Why do Some people feel the cold more than others?
By Jean Jarret, Naturopath, Flannerys Organic & Wholefood Marketplace
Many people assume it is the amount of body fat we have that determines how we react to the cold and while this can be a factor it is a little more complex than that. Body shape, size, age, gender and our general health influence how we react to the cold weather.
Women can feel the cold more then men as they have a lower skin temperature, they also have a lower set body temperature in the follicular phase of their menstrual cycle, ie: before ovulation.
As we age our blood circulation decreases, we have a thinner layer of fat under our skin and our metabolic rate drops, as a result we feel the cold more, especially in our extremities.
Cold in your hands and feet, or sensitivity to the cold, can also be caused by iron or Vitamin B12 deficiency. It is also a symptom of health issues including such insulin sensitivity, diabetes, an under active thyroid, Lupus and Raynaud’s disease.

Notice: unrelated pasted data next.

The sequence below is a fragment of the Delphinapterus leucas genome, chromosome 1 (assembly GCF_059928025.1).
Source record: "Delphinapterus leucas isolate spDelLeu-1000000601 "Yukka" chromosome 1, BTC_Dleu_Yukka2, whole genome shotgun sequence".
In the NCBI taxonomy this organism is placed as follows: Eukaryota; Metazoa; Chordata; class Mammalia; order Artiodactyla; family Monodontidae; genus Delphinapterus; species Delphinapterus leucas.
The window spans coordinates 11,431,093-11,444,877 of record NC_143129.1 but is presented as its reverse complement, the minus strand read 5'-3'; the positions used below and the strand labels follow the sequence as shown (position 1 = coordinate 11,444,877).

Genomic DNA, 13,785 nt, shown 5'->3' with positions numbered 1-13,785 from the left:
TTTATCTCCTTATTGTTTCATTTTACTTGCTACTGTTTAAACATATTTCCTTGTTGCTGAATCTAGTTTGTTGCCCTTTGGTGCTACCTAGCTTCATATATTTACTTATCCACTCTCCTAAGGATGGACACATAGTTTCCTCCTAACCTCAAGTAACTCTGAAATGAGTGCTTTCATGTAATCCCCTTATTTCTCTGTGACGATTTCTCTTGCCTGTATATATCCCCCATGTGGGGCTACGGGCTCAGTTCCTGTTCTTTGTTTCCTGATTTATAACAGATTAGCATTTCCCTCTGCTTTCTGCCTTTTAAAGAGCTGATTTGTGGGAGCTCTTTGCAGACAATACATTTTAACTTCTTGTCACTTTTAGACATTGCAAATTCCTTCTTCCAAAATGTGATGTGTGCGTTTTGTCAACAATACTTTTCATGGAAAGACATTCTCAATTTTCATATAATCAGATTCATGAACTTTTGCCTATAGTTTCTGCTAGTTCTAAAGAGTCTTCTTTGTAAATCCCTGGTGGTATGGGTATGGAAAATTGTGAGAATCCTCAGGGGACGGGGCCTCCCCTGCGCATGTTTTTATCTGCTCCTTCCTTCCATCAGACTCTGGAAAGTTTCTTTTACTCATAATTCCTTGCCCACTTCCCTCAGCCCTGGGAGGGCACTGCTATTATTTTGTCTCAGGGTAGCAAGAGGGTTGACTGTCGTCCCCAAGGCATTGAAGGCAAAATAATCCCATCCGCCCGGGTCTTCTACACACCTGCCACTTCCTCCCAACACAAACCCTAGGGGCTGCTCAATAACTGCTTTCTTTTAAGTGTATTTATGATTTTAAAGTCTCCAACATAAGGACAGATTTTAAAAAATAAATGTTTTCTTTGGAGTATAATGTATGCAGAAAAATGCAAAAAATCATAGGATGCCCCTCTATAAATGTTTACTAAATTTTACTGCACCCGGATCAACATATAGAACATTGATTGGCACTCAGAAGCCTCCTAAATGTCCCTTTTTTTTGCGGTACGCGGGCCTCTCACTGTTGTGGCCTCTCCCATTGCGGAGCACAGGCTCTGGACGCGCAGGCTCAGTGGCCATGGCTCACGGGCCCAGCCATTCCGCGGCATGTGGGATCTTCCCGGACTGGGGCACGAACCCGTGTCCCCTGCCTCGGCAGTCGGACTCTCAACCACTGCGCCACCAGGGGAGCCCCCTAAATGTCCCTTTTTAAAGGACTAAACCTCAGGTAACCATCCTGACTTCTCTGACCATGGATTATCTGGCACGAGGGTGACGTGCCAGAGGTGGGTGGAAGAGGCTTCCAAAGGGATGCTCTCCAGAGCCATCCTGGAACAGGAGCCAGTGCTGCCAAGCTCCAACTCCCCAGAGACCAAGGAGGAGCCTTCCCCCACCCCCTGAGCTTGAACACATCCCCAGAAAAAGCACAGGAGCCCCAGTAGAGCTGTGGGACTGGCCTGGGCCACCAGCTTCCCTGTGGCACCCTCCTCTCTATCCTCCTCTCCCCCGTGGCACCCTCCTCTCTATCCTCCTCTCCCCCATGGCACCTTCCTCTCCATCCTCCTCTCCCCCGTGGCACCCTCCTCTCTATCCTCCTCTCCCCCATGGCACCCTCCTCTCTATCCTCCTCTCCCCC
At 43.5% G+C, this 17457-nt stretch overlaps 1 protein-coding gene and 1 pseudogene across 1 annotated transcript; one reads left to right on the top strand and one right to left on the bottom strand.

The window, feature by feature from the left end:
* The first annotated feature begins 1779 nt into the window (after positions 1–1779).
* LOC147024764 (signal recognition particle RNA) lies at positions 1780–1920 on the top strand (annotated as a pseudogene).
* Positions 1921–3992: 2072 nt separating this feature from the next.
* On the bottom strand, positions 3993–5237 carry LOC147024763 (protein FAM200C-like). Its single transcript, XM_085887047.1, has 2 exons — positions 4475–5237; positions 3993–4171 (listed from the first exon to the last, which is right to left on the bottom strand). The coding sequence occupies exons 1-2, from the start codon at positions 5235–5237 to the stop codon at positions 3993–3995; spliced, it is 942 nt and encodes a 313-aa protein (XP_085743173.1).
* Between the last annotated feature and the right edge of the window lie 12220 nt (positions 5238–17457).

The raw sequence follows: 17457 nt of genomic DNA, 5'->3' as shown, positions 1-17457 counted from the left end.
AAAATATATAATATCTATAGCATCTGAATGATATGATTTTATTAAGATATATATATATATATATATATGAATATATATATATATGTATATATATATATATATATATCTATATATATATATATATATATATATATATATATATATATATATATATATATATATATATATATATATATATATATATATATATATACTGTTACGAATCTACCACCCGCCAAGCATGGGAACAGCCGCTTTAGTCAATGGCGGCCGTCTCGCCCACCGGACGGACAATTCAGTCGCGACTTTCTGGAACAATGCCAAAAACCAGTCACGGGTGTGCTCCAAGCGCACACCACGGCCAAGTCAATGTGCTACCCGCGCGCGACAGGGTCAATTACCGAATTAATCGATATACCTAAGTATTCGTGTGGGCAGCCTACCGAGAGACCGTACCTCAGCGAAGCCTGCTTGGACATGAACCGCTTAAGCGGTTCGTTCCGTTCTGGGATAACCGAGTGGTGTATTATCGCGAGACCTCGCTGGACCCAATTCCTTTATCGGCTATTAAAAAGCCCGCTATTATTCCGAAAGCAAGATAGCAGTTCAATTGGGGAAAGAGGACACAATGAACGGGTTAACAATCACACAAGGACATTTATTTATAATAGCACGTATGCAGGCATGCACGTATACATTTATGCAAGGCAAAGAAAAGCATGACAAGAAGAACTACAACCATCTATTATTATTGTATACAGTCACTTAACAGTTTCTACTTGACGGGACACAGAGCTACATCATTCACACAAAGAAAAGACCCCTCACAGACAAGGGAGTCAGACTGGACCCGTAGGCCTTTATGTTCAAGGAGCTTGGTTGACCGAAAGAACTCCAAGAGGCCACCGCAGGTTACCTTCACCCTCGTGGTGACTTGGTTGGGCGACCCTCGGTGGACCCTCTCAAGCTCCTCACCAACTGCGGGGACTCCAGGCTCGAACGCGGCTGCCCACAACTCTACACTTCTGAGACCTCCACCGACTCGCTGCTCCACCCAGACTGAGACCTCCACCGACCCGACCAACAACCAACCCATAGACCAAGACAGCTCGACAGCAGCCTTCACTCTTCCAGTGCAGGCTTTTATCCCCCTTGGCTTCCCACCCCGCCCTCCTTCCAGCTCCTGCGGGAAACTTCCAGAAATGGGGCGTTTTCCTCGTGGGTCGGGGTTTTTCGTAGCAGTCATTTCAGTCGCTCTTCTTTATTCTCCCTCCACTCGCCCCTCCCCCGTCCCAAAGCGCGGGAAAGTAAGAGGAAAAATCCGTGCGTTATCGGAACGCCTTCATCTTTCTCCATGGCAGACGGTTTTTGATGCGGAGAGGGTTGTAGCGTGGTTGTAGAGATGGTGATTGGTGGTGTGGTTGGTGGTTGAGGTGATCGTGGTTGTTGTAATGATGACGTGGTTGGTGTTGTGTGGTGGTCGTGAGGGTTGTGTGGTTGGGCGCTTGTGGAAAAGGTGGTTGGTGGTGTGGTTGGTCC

If you dread the cold try these warming foods and activities to keep you warm and healthy this winter:
- Eat seasonally, winter vegetable such as carrots, potatoes, garlic and onions. All exhibit warming qualities.
- Add warming spices such as cinnamon, cardamom, cloves, ginger, pepper, nutmeg, coriander, and cumin to your food and drinks. Try spiced turmeric latte or a ginger and cinnamon tea.
- Eat more slow cooked foods such as curry, casserole and bone broth and less raw foods such as salads.
- Get out into the fresh air and exercise to increase your basal metabolic rate and boost your immune system.
- Plunge into a cold pool or take a cold shower to increase your body temperature quickly and boost your energy.
- Take a break from the cold with a warming, relaxing and rejuvenating sauna.
At Flannerys we have a range of products that can help to boost your iron levels or vitamin B12 if you feel that you are deficient in this area. Come and speak with our qualified Naturopaths for all of your health and wellness advice.
This article is for educational purposes only. Always seek health advice from your healthcare professional.
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